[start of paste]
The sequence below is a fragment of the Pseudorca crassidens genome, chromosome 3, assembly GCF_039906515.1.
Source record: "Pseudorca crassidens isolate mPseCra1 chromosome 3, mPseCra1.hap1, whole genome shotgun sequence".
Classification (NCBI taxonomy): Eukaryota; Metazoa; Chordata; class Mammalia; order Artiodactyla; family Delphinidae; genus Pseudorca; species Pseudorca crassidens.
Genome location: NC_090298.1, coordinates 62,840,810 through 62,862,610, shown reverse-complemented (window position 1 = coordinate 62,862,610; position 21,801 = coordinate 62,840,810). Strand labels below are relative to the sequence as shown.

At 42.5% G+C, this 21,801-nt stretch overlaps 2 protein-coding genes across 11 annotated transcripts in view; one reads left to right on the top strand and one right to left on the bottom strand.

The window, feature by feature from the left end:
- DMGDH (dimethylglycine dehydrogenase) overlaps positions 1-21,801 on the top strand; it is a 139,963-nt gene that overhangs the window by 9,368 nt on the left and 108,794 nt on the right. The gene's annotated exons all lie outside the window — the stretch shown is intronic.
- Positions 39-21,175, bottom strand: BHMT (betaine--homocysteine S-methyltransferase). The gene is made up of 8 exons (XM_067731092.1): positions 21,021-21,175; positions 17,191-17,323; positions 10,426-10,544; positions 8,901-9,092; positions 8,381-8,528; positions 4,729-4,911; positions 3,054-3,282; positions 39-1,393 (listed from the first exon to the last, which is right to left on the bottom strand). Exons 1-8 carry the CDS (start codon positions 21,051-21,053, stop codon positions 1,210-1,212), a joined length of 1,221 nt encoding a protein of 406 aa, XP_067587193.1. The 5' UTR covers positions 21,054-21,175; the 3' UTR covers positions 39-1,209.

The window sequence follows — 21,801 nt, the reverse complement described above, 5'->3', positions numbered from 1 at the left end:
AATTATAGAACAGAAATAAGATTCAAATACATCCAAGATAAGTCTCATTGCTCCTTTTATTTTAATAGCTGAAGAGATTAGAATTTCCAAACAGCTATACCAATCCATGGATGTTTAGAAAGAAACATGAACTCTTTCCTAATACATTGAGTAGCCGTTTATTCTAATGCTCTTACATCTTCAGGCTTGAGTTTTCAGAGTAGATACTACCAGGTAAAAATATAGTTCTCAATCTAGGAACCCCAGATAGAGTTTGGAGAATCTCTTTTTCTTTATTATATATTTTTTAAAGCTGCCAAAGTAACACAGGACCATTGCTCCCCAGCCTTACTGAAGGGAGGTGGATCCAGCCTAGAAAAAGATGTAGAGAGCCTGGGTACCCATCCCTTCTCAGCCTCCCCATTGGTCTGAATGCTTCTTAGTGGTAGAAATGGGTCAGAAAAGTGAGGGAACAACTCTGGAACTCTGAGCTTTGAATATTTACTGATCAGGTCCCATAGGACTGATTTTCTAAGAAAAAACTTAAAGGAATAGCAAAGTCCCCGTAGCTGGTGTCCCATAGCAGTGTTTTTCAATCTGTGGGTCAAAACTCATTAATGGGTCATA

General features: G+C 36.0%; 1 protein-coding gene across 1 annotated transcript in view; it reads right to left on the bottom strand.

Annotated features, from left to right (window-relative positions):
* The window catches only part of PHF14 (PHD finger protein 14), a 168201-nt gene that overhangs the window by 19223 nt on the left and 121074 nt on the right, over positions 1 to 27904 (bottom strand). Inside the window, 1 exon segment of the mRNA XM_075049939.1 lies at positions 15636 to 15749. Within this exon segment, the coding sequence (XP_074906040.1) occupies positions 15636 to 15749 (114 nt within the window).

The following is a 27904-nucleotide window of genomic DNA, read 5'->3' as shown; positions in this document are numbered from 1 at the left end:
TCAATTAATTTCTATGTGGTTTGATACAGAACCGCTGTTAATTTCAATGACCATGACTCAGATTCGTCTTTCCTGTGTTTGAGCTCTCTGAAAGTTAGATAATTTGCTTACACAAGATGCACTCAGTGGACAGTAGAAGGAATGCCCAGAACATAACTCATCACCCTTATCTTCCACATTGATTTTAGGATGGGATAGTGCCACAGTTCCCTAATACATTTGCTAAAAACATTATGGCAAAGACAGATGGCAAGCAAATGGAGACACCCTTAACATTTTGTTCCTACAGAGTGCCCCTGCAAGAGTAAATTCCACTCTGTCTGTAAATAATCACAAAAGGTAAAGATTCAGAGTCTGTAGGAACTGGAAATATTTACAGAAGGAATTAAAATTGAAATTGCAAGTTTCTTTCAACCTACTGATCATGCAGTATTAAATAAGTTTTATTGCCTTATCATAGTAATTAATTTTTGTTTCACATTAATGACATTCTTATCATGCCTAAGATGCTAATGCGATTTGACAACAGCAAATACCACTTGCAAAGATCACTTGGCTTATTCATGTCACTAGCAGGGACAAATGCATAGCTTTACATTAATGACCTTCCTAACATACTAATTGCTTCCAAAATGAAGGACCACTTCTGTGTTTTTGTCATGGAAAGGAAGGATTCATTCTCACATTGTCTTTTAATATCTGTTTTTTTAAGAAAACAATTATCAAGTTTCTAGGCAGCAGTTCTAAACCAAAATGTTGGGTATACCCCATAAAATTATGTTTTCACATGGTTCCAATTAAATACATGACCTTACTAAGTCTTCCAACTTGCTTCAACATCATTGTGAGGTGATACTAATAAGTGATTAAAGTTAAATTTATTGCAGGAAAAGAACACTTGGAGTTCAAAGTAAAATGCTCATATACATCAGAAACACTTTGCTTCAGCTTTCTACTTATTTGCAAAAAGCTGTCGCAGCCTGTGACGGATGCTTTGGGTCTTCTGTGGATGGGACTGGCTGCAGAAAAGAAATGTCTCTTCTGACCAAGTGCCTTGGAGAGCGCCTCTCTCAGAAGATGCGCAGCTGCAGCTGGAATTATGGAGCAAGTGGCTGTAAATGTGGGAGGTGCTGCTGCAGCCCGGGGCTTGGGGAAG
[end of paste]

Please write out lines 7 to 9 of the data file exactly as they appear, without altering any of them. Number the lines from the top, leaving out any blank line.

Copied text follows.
- DMGDH (dimethylglycine dehydrogenase) overlaps positions 1-21,801 on the top strand; it is a 139,963-nt gene that overhangs the window by 9,368 nt on the left and 108,794 nt on the right. The gene's annotated exons all lie outside the window — the stretch shown is intronic.
- Positions 39-21,175, bottom strand: BHMT (betaine--homocysteine S-methyltransferase). The gene is made up of 8 exons (XM_067731092.1): positions 21,021-21,175; positions 17,191-17,323; positions 10,426-10,544; positions 8,901-9,092; positions 8,381-8,528; positions 4,729-4,911; positions 3,054-3,282; positions 39-1,393 (listed from the first exon to the last, which is right to left on the bottom strand). Exons 1-8 carry the CDS (start codon positions 21,051-21,053, stop codon positions 1,210-1,212), a joined length of 1,221 nt encoding a protein of 406 aa, XP_067587193.1. The 5' UTR covers positions 21,054-21,175; the 3' UTR covers positions 39-1,209.

The window sequence follows — 21,801 nt, the reverse complement described above, 5'->3', positions numbered from 1 at the left end: